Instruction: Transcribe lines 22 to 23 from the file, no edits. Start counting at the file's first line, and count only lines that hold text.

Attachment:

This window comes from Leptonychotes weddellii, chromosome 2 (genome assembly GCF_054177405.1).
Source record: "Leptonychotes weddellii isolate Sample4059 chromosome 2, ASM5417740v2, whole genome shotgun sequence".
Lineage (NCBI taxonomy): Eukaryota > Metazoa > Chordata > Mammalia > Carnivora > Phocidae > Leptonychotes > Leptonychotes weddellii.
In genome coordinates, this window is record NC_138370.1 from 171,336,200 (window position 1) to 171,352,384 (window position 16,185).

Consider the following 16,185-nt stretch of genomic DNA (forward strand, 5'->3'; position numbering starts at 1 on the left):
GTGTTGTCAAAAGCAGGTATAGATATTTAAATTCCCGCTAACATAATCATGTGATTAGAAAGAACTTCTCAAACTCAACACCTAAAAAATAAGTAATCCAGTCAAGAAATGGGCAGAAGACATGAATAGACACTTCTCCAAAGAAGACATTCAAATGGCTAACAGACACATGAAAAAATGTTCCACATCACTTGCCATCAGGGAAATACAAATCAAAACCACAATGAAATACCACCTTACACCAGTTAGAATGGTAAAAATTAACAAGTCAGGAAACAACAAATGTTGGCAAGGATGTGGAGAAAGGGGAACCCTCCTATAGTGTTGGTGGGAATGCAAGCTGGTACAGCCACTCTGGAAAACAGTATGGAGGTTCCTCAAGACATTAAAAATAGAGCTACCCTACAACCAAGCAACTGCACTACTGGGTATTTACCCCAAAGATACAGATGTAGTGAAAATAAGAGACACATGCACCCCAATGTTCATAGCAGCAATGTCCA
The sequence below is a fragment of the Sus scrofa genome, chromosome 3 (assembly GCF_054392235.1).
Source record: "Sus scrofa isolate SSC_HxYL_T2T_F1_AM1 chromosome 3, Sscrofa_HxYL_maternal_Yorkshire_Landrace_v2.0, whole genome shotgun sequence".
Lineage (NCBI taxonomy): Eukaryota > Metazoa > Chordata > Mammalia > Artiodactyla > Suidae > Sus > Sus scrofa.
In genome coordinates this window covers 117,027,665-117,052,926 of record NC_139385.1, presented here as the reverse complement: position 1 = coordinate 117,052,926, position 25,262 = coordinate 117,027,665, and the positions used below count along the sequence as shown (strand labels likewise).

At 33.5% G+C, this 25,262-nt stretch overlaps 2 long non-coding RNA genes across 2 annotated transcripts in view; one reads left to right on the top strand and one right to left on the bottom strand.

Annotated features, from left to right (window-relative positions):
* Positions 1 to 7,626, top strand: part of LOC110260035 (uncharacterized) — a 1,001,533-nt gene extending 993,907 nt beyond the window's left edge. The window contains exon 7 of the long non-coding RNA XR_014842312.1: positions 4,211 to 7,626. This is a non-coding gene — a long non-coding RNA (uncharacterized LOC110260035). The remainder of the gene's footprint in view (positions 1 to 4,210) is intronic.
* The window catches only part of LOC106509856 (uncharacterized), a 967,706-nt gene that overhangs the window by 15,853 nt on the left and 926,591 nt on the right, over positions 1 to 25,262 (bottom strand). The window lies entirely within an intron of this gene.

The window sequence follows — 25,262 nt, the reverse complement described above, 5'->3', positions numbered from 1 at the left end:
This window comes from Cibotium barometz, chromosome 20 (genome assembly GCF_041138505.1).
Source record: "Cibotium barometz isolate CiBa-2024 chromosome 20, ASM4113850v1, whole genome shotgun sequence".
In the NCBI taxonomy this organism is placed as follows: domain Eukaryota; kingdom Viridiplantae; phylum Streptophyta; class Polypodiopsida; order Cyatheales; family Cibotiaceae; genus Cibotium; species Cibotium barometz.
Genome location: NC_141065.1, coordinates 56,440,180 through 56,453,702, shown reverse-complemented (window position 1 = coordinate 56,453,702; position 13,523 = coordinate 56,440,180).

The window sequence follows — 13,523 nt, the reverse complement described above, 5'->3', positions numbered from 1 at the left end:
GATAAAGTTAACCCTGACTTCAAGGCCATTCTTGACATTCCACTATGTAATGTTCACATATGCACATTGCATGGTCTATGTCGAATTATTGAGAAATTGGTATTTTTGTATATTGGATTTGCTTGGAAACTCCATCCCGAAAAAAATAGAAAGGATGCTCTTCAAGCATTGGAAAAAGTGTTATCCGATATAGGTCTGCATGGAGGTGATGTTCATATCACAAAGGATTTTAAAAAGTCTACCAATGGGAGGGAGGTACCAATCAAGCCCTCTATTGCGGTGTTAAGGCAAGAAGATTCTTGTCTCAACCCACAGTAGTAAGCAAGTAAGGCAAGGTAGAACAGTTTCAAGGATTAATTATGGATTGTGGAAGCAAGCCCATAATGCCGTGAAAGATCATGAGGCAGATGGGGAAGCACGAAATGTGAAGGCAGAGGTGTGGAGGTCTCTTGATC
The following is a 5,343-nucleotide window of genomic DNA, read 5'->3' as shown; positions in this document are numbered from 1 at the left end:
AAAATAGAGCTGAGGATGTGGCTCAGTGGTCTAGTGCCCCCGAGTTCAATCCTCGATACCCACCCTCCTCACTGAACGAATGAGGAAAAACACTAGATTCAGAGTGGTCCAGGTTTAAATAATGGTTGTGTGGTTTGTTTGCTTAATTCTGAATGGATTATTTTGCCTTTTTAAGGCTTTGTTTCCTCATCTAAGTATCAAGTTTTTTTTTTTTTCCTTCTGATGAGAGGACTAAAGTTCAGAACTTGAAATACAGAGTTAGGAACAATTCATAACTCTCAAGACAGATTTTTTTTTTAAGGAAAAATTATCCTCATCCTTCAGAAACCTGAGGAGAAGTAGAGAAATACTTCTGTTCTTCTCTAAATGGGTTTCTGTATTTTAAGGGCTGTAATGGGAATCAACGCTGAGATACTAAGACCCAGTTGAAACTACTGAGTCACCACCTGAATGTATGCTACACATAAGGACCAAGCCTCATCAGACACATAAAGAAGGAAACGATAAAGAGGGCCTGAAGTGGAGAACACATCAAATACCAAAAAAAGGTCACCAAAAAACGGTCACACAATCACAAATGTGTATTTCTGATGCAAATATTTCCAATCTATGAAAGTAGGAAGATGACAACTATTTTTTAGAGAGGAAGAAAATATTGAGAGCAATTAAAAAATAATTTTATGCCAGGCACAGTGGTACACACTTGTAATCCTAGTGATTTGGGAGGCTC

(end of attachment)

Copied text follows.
The following is a 5,343-nucleotide window of genomic DNA, read 5'->3' as shown; positions in this document are numbered from 1 at the left end:
AAAATAGAGCTGAGGATGTGGCTCAGTGGTCTAGTGCCCCCGAGTTCAATCCTCGATACCCACCCTCCTCACTGAACGAATGAGGAAAAACACTAGATTCAGAGTGGTCCAGGTTTAAATAATGGTTGTGTGGTTTGTTTGCTTAATTCTGAATGGATTATTTTGCCTTTTTAAGGCTTTGTTTCCTCATCTAAGTATCAAGTTTTTTTTTTTTTCCTTCTGATGAGAGGACTAAAGTTCAGAACTTGAAATACAGAGTTAGGAACAATTCATAACTCTCAAGACAGATTTTTTTTTTAAGGAAAAATTATCCTCATCCTTCAGAAACCTGAGGAGAAGTAGAGAAATACTTCTGTTCTTCTCTAAATGGGTTTCTGTATTTTAAGGGCTGTAATGGGAATCAACGCTGAGATACTAAGACCCAGTTGAAACTACTGAGTCACCACCTGAATGTATGCTACACATAAGGACCAAGCCTCATCAGACACATAAAGAAGGAAACGATAAAGAGGGCCTGAAGTGGAGAACACATCAAATACCAAAAAAAGGTCACCAAAAAACGGTCACACAATCACAAATGTGTATTTCTGATGCAAATATTTCCAATCTATGAAAGTAGGAAGATGACAACTATTTTTTAGAGAGGAAGAAAATATTGAGAGCAATTAAAAAATAATTTTATGCCAGGCACAGTGGTACACACTTGTAATCCTAGTGATTTGGGAGGCTC